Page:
That being said, in order for these advantages to truly see the light of day, a little more work may be needed, particularly on the MuSig2 — a simple and highly practical two-round multisignature scheme that makes transaction facilitation hassle-free for Bitcoiners — front as well as in relation to certain technical niches associated with Lightning Network-based client implementations and improved hardware wallet support functionality (meant solely for Taproot).

Mining disruption caused by China

A piece of news that had Bitcoiners, as well as crypto enthusiasts in general, a little shook this past calendar year was when China imposed an unequivocal blanket ban on its local crypto economy.

Even though the eastern powerhouse has issued many such prohibitions in the past, this time the threat was a lot more serious, as a large number of crypto mining firms had to relocate from the country’s borders in order to keep their operations alive — with many even having to close shop permanently.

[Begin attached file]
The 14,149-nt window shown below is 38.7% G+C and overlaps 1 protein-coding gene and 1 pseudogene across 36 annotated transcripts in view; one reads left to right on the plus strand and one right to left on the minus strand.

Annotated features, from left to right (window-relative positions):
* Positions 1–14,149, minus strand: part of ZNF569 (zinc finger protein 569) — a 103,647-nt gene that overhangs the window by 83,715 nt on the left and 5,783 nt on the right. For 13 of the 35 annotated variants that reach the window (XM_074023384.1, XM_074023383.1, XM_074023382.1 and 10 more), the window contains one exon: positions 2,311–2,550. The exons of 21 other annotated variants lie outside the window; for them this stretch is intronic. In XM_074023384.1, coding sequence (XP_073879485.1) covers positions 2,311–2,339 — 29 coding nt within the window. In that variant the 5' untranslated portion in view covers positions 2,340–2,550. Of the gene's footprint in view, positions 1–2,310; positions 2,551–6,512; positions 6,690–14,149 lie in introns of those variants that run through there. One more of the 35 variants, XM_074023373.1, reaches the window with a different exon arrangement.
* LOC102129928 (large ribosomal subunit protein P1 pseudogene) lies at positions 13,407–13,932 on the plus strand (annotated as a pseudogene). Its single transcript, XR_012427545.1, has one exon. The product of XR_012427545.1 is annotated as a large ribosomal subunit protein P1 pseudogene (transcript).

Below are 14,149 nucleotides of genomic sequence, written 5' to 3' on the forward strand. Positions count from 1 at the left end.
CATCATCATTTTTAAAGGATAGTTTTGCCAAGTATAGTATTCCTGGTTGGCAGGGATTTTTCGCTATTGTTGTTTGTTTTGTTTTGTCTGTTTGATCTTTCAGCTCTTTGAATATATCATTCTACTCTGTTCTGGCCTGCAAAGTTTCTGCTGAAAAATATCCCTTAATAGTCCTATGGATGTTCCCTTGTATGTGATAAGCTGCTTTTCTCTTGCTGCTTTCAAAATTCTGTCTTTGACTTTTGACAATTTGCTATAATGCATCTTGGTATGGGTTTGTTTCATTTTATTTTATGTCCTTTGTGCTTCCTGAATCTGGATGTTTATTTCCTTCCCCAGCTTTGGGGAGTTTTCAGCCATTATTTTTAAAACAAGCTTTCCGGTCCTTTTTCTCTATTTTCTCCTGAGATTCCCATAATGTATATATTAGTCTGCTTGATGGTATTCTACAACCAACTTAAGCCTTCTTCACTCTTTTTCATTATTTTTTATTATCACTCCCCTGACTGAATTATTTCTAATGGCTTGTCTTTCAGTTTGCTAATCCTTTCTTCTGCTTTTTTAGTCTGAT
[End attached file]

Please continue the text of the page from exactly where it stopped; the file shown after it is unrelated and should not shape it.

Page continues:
Following the mass exodus that took place after the ban came into effect, Bitcoin’s hash rate dropped quite to record lows — sliding from around 180 exa-hashes per second (EH/s) to about 90 exa-hashes per second (EH/s) — only to make a swift recovery shortly thereafter. Much of the BTCs hash rate recovery was attributed to miners migrating to more hospitable parts of the world including the United States of America, Kazakhstan, Canada, Belarus, etc.

After the ban, the crypto market also witnessed a growth in the number of publicly-listed miners, showcasing the ability of these firms to tap into debt capital markets as well as scale dramatically thanks, in large part, to their ability to borrow massive sums of money against their natively mined crypto.

Infrastructure development surges

Bitcoin’s ever-growing community of backers continued to pour money into the digital asset’s technical development. In this regard, organizations such as Spiral, Blockstream and MIT’s Digital Currency Initiative doled out sizable funding as well as sponsorship grants to help Bitcoin Core devs based all across the globe.